Computer-based microscopy speeds automated cell morphology
CellaVision AB (Lund, Sweden; www.cellavision.com) is using off-the-shelf cameras, x-y positioning stages, and host PCs in the development of its DiffMaster system, a product that automates...
CellaVision AB (Lund, Sweden; www.cellavision.com) is using off-the-shelf cameras, x-y positioning stages, and host PCs in the development of its DiffMaster system, a product that automates the time-consuming counting of white blood cells (leukocytes) and examining blood films and allows technicians to devote their attention to more-demanding tasks. To classify white blood cells, a technician places a slide under an automated microscope and starts the system. For each white blood cell the system finds, an image is taken for subsequent analysis and preclassification according to cell class. Up to eight 1 × 3-in. specimen slides can be analyzed in a batch. The results of the analysis are displayed on a computer screen, permitting the technician to study all of the cells from a given class in the same window.
Based on the company's Cytologica software, the DiffMaster system identifies and preclassifies white blood cells based on parameters that have been optimized on a large database of cells. This classification has been made by experts using an artificial neural-network engine. Once captured, cell images can be sent via e-mail to other physicians in-house or at other hospitals.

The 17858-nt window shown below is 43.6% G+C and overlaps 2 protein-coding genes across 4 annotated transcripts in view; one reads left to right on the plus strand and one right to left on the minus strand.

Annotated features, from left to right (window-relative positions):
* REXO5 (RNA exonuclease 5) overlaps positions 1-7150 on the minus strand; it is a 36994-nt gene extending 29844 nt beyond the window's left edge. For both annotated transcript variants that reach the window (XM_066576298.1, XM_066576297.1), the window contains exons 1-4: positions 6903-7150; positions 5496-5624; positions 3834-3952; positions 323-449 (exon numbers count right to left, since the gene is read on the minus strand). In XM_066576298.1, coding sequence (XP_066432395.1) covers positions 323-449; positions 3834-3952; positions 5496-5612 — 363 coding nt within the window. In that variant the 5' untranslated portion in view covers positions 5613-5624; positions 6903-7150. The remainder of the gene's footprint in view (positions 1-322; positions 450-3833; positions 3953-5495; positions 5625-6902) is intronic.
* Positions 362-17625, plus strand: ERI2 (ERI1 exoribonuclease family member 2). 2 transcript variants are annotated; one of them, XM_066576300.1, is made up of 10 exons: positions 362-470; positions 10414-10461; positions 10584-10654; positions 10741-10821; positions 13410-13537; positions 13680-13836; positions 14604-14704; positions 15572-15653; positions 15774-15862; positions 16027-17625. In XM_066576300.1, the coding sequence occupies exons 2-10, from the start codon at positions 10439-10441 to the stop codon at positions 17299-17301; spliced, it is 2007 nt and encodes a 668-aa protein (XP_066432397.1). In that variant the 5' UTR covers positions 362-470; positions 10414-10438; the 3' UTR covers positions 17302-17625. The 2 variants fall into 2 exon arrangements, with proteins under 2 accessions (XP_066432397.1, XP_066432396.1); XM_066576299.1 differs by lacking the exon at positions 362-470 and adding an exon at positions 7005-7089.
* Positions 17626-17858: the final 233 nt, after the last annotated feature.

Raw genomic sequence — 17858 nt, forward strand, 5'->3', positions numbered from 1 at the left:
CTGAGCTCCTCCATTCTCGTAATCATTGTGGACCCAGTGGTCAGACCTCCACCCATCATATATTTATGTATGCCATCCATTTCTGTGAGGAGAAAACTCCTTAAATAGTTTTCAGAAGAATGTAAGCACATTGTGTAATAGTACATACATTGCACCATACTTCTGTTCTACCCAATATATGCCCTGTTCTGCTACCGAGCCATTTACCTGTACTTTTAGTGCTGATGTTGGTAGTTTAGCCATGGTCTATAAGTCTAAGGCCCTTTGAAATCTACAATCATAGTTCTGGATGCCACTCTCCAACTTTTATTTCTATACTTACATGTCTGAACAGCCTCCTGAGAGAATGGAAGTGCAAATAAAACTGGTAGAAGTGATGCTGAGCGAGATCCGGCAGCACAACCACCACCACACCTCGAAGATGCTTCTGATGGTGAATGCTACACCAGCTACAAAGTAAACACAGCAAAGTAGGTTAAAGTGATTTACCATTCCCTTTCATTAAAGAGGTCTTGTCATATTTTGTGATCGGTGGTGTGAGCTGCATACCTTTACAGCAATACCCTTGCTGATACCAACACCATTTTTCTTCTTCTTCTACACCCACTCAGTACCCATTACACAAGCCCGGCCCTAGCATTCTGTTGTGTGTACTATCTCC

CellaVision is standardized on a BX50WI microscope from Olympus America (Melville, NY, USA; www.olympusamerica.com), a fixed-stage upright microscope that uses built-in Koehler illumination for transmitted light. The DiffMaster system uses a Model H138 x-y stage from Prior Scientific (Rockland, MA, USA; www.prior.com) that provides 9 × 3-in. travel, repeatability to ±1.0 µm, and step size from 0.1 to 5.0 µm. Under PC control, the x-y stage is driven by Prior's PSH29 x-y-z series of motor controllers using the PC RS-232 serial port.
Slides placed under the microscope stage are imaged by a DXC-9100P camera from Sony Electronics (Park Ridge, NJ, USA; www.sony.com/videocameras). This 1/2-in. 3-CCD color video camera uses progressive-scan technology and built-in frame memory that transfers images in a noninterlaced fashion to a PCI-based frame grabber. Designed to capture from standard or variable analog monochrome or component RGB frame scan sources, the Meteor-II Multichannel C/4 card from Matrox Imaging (Dorval, QC, Canada; www.matrox.com/imaging) supports acquisition from progressive-scan component RGB cameras. A proprietary autofocus algorithm digitizes the images. Then image data are transferred to the host computer where CelliVision's proprietary Cytologica image-acquisition and preclassification software identifies and preclassifies the cells.